Episode #322: Trump, Closer Than Six Feet Away

Jonathan Karl, chief White House correspondent for ABC News, discusses his new book describing what it’s like to watch Donald Trump up close. Lou Cannon, who during the Reagan presidency was the chief White House correspondent for the Washington Post, remembers the influence of John Sears, the Reagan strategist who died last week. And former Sen. Russ Feingold (D-Wis.) recalls what went into passing monumental campaign finance legislation, only to see it become defunct after Citizens United.

Episode #321: The Adult in the Room

Should media outlets continue covering President Trump’s briefings on the coronavirus live? Plus, the impact of several postponements of presidential primaries. And Steve Forbes reflects on his challenge to George W. Bush during the 2000 campaign and how the Republican Party has changed since.

Episode #320: The Virus and the Vote

Some states are postponing their primaries due to the coronavirus outbreak. What are the problems with this approach, and what are the solutions? And after last weekend’s Biden-Sanders debate, will audience-free debates be the new norm? Plus, earlier this month, the last surviving member of a Puerto Rican nationalist group that tried in 1954 to kill members of the House of Representatives died. We replay an interview with former Congressman Paul Kanjorski who was on the House floor that day.

Episode #319: Biden, Bernie … and Neal Conan

We discuss how the entrance of Steve Bullock into the Montana Senate race gives Democrats a chance at a much-needed pickup. Plus, did sexism contribute to the failed candidacy of Elizabeth Warren? And Neal Conan joins Ken to talk about the race for president and the changes in his life.

Episode #318: The Democrats’ B & B

Super Tuesday has come and gone, with Biden emerging as the big, and surprising, winner. We assess California’s decision to move up their primary earlier this year. And while many early voters cast ballots for candidates who later dropped out, do the pluses of early voting still outweigh the negatives? Plus, the history of super delegates in the Democratic party.

Episode #317: Will It Be Super for Bernie?

We analyze the final Democratic debate before the South Carolina primary. Plus, a preview of what’s happening on Super Tuesday in North Carolina, and could Elizabeth Warren have a tough battle ahead of her in her home state of Massachusetts? And we preview some key House and Senate primaries at stake on Tuesday.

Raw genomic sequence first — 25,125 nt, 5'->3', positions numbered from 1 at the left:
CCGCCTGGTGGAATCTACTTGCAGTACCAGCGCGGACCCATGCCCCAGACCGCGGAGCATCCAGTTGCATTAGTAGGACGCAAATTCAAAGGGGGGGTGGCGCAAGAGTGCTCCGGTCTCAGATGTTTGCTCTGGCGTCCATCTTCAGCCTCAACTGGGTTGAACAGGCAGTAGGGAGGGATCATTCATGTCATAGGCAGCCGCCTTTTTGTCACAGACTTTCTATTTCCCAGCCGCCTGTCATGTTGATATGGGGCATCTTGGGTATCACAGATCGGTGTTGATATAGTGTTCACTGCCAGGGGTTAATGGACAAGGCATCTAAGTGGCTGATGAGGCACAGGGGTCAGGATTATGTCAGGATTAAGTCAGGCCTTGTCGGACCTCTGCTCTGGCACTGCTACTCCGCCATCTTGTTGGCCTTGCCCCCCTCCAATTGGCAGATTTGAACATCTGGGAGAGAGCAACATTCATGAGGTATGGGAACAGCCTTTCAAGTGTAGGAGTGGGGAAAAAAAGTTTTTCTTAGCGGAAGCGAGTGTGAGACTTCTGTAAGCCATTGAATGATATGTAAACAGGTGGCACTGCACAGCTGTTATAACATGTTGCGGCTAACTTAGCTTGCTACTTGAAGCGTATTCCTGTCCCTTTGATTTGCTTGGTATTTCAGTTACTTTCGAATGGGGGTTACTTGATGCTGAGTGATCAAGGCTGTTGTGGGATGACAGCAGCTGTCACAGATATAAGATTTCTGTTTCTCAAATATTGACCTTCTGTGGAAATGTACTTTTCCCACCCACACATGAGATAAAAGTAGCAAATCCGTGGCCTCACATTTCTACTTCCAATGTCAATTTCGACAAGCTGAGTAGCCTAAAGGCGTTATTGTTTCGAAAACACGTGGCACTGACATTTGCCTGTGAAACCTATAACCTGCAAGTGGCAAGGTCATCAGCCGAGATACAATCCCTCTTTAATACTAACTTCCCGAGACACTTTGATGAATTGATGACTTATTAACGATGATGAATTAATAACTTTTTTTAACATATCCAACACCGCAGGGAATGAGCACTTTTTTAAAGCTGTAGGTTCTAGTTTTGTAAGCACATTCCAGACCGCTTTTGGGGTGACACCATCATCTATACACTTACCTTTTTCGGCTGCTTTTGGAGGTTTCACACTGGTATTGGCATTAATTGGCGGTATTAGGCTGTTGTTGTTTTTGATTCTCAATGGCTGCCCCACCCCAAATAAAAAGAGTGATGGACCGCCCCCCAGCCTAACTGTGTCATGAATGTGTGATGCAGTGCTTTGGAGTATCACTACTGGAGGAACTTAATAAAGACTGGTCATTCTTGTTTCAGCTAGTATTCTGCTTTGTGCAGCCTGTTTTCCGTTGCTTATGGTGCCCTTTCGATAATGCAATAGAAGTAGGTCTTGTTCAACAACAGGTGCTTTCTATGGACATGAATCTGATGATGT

Episode #316: Fear & Loathing & Stopping & Frisking in Vegas

We discuss the memorable lines, what we learned, and who benefited from the no-holds-barred Democratic debate in Las Vegas. Plus, analysis of the upcoming Nevada caucus and next week’s South Carolina primary. And is Senator Mitt Romney getting heat back home in Utah for his vote on impeachment?

Episode #315: What Keeps Democratic VPs From The White House?

The results of Tuesday’s New Hampshire primary are in, so where does the race for the Democratic nomination go from here? Plus, a look ahead to next month’s Democratic primary rematch in Illinois’ 3rd District. And Gary Hart reminisces of what it was like to finish second in Iowa and go on to win New Hampshire 36 years ago.

Episode #314: From First in the Nation to Worst in the Nation

Could the disastrous Monday night in Iowa end that state’s hold on first-in-the-nation status? Plus, a longtime friend of Sen. Lamar Alexander says his vote on impeachment witnesses shouldn’t have been a surprise. And former New Hampshire GOP chairman Fergus Cullen reminisces about some of the Granite State’s primaries history.

Episode #313: What Iowa Has Taught Us

Will the John Bolton manuscript lead to testimony in the Senate impeachment trial of President Trump? Plus, how a victory in Iowa might prove to be a first step to winning the nomination – or not. And we talk about the Republicans who stood up to President Nixon as he faced impeachment.

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